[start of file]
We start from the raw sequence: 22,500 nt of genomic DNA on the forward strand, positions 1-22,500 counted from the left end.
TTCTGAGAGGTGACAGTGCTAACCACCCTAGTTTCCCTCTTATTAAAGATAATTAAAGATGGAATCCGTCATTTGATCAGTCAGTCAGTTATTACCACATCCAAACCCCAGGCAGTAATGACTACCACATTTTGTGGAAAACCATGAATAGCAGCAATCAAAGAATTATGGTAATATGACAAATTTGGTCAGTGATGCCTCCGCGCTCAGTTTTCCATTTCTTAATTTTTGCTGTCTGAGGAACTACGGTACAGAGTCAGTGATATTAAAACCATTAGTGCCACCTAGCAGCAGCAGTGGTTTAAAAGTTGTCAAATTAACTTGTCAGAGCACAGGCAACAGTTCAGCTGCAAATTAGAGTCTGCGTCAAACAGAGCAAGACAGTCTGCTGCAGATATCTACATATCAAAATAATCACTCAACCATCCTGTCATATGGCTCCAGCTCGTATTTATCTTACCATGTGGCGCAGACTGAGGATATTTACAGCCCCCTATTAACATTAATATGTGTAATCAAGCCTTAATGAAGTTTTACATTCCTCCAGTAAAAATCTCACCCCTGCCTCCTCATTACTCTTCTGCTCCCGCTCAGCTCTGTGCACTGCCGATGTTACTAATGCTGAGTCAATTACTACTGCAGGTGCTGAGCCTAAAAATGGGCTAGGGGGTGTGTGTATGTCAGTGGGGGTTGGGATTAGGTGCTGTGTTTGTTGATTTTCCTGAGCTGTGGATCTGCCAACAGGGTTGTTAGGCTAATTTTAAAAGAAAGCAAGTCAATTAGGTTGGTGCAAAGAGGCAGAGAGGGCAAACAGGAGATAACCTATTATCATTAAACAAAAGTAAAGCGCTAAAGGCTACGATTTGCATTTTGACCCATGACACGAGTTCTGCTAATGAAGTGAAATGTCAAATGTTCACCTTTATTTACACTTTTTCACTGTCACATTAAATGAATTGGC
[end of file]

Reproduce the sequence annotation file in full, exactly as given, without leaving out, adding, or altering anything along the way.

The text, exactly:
We start from the raw sequence: 22,500 nt of genomic DNA on the forward strand, positions 1-22,500 counted from the left end.
TTCTGAGAGGTGACAGTGCTAACCACCCTAGTTTCCCTCTTATTAAAGATAATTAAAGATGGAATCCGTCATTTGATCAGTCAGTCAGTTATTACCACATCCAAACCCCAGGCAGTAATGACTACCACATTTTGTGGAAAACCATGAATAGCAGCAATCAAAGAATTATGGTAATATGACAAATTTGGTCAGTGATGCCTCCGCGCTCAGTTTTCCATTTCTTAATTTTTGCTGTCTGAGGAACTACGGTACAGAGTCAGTGATATTAAAACCATTAGTGCCACCTAGCAGCAGCAGTGGTTTAAAAGTTGTCAAATTAACTTGTCAGAGCACAGGCAACAGTTCAGCTGCAAATTAGAGTCTGCGTCAAACAGAGCAAGACAGTCTGCTGCAGATATCTACATATCAAAATAATCACTCAACCATCCTGTCATATGGCTCCAGCTCGTATTTATCTTACCATGTGGCGCAGACTGAGGATATTTACAGCCCCCTATTAACATTAATATGTGTAATCAAGCCTTAATGAAGTTTTACATTCCTCCAGTAAAAATCTCACCCCTGCCTCCTCATTACTCTTCTGCTCCCGCTCAGCTCTGTGCACTGCCGATGTTACTAATGCTGAGTCAATTACTACTGCAGGTGCTGAGCCTAAAAATGGGCTAGGGGGTGTGTGTATGTCAGTGGGGGTTGGGATTAGGTGCTGTGTTTGTTGATTTTCCTGAGCTGTGGATCTGCCAACAGGGTTGTTAGGCTAATTTTAAAAGAAAGCAAGTCAATTAGGTTGGTGCAAAGAGGCAGAGAGGGCAAACAGGAGATAACCTATTATCATTAAACAAAAGTAAAGCGCTAAAGGCTACGATTTGCATTTTGACCCATGACACGAGTTCTGCTAATGAAGTGAAATGTCAAATGTTCACCTTTATTTACACTTTTTCACTGTCACATTAAATGAATTGGC